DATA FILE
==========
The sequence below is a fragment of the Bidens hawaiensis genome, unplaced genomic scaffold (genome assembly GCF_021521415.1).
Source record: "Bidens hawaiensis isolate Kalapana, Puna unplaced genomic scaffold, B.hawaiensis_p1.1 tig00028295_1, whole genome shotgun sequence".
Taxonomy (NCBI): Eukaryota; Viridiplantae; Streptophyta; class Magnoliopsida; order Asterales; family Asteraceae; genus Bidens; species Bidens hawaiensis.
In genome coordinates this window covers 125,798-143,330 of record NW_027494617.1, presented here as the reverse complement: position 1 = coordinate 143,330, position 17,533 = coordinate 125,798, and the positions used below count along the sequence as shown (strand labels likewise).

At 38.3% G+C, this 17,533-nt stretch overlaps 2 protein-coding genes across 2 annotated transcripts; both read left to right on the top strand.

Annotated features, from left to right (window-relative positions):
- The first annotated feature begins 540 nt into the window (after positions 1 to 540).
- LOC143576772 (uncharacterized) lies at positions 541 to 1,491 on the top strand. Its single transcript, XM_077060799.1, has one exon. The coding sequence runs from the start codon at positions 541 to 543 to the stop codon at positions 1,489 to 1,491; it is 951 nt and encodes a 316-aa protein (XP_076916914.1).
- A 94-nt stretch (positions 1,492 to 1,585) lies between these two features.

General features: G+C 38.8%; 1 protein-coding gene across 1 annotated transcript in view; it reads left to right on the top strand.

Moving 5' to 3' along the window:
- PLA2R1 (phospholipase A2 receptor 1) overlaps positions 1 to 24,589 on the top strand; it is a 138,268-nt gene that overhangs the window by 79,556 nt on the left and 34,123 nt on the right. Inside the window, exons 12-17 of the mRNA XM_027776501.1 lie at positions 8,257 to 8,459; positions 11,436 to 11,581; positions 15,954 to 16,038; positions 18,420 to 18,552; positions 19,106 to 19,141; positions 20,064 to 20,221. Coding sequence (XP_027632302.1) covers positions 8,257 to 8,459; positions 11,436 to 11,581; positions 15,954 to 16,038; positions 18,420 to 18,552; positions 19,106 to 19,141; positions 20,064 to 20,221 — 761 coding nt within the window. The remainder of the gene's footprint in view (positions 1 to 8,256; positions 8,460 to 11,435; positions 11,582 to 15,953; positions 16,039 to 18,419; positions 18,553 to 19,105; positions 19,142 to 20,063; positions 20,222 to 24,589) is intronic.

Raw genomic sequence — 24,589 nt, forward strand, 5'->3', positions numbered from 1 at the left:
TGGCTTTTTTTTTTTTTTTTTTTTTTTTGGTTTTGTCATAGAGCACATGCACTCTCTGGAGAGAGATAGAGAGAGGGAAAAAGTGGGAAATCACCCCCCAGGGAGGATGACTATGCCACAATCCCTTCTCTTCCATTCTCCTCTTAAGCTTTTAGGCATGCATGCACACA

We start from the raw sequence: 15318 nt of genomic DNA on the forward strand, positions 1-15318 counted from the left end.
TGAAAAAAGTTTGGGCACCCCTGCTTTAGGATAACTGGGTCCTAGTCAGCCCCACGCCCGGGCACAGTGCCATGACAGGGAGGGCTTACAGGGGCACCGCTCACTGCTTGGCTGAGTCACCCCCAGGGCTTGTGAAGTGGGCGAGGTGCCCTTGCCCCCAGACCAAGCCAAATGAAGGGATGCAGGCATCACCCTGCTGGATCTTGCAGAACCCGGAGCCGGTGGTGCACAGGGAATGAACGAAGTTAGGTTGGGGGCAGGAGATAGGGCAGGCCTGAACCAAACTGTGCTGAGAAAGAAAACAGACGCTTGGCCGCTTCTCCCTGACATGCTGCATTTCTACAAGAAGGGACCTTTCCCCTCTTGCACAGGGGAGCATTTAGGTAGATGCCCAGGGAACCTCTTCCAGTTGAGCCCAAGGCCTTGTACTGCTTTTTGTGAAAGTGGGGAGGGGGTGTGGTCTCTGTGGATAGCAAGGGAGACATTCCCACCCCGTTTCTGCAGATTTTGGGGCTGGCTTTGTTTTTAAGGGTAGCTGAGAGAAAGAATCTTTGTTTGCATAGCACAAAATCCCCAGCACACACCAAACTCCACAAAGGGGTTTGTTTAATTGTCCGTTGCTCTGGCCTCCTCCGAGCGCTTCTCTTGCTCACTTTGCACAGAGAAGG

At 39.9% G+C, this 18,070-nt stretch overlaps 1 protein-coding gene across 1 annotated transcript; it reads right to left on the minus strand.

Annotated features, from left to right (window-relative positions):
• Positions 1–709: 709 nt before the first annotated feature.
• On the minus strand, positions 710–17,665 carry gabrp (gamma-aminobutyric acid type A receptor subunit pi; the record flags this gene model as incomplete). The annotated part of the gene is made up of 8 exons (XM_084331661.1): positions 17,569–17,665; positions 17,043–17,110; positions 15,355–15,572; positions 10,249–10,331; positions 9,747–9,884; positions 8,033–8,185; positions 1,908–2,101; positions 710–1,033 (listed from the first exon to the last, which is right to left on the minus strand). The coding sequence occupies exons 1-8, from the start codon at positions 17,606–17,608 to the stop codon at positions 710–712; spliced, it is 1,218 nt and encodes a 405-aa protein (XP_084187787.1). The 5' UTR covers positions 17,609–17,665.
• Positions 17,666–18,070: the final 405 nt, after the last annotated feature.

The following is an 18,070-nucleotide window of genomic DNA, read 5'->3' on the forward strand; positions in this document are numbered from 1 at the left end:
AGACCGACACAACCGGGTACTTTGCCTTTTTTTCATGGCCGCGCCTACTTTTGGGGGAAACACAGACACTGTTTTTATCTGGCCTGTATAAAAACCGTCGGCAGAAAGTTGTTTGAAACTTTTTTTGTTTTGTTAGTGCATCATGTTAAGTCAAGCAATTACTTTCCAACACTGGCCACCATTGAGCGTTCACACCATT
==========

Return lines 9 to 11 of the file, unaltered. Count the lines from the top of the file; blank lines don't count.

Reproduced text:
- A 94-nt stretch (positions 1,492 to 1,585) lies between these two features.

General features: G+C 38.8%; 1 protein-coding gene across 1 annotated transcript in view; it reads left to right on the top strand.

Moving 5' to 3' along the window: